Growing Tomatoes in Pots
While there are many advantages to growing tomatoes in containers, there are definitely some things to keep in mind to help ensure success. Here are tips and top varieties for patio tomatoes.
‘Little Napoli’ Tomato
Want a Roma for containers that yields enough ‘maters for salsa or sauce? 'Little Napoli' is the plant for you. This beauty flourishes in pots and yields fruit in flushes, easily producing enough meaty fruits for a batch of your favorite concoction. Plants have strong disease resistance.
Ball Horticultural Company
Tomatoes of all shapes and sizes are classic choices for growing in a vegetable garden, but there are also lots of great reasons to try them in containers, too. It’s much easier to protect the plants from critters such as deer and rabbits if the plants are growing close to your house, and having them nearby keeps them handy for harvesting. Container growing keeps the roots away from troublesome pests and diseases that might be in the soil, too. It helps you control how much water they get and when, a big plus if your garden soil tends to be especially soggy or sandy. Pots are also a perfect solution if you want to enjoy fresh-picked tomatoes but your gardening space is limited to a patio or balcony.
12 Patio Tomato Tips
Use this advice specifically for growing tomatoes in pots, and consult our Tomato Growing Guide for more information on growing any type of tomato.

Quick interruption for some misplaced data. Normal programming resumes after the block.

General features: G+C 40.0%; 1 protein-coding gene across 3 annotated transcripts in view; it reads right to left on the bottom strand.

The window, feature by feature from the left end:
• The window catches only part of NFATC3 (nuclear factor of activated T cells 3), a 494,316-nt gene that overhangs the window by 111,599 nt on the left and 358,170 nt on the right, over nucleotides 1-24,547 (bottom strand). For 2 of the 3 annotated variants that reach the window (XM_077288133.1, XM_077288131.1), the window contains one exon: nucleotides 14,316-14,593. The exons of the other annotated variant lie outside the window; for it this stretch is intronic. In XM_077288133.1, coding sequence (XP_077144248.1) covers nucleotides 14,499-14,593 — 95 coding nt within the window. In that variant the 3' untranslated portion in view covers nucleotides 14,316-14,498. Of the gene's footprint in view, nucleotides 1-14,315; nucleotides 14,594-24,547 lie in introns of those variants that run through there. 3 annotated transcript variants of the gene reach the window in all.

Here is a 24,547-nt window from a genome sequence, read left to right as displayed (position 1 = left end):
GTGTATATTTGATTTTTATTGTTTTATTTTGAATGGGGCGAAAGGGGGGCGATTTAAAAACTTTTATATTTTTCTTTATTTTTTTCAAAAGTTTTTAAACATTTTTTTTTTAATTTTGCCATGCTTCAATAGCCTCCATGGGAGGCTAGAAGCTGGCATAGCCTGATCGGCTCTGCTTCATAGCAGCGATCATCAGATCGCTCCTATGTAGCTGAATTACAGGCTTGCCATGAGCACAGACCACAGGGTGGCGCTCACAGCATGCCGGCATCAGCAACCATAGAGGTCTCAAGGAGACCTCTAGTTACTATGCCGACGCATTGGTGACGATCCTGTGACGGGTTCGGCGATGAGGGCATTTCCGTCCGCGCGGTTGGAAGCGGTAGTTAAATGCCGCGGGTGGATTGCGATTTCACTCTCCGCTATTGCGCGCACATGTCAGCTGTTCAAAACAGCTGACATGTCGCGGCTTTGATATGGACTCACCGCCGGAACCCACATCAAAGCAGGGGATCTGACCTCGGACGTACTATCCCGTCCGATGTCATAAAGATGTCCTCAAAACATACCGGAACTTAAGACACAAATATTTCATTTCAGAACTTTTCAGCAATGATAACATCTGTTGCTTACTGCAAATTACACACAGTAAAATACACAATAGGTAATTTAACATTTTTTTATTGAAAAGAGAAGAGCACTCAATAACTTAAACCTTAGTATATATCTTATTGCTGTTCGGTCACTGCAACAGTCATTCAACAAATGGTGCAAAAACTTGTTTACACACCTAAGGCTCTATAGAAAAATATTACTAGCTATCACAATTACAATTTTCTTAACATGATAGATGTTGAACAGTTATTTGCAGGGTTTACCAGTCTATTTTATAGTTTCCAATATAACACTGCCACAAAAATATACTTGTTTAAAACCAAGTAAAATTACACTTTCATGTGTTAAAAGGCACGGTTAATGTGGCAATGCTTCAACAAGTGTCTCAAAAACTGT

1. Select healthy plants meant for pots.
Any variety that grows in the ground can be grown in a pot, but some stand out more than others. See our list of suggested varieties below.
2. Choose a large container — the bigger the better.
Container soil heats up and dries out quicker than garden soil because of the confinement, so the more breathing room you can give the plant’s roots the better. It’s possible to grow any kind of tomato in a container, but it’s important to match the size of the pot to the size of the plant. The most compact, or dwarf, varieties can adapt to life in an 8- to 12-inch pot or even a hanging basket. Typical bush-type (also known as determinate) tomatoes can grow well in 5-gallon pots or buckets, though 8- or 10-gallon pots are even better. Vining (or indeterminate) varieties, such as ‘Brandywine’ slicing tomatoes or ‘Sweet 100’ cherry tomatoes, do best in 15- to 20-gallon tubs, so they can produce plenty of roots to support their continually lengthening stems and heavy fruit production.
3. Choose lightweight pots with good drainage.
Avoid terra cotta pots, which retain heat and are heavy to move around, and half whiskey barrels, which, though large, also are burdensome and attract wood roaches. Instead, choose lightweight plastics with drain holes.
4. Position the container in full sun.
Tomatoes perform best when they receive six to eight hours of sun per day.
5. Use a potting soil rich in organic matter.
Or replace about 25 percent of standard potting soil with equal parts perlite, sphagnum peat moss and compost to improve drainage and provide additional nutrients. Add a 1- to 2-inch layer of pebbles in the bottom of the pot to help with drainage. Do not fill containers with regular garden soil which is too compact for pots.
6. Mix slow-release fertilizers into the soil.
Make sure the soil doesn’t already include it; if it does not, choose tomato-specific fertilizers such as Espoma, though all-purpose ones are effective as well.
7. Plant the tomato deeply.
Fill the pot one-third with soil and then plant the tomato. Continue adding soil, packing it around the stem of the plant until it is about half covered, removing any leaves as you go.
8. Water to keep the soil evenly moist.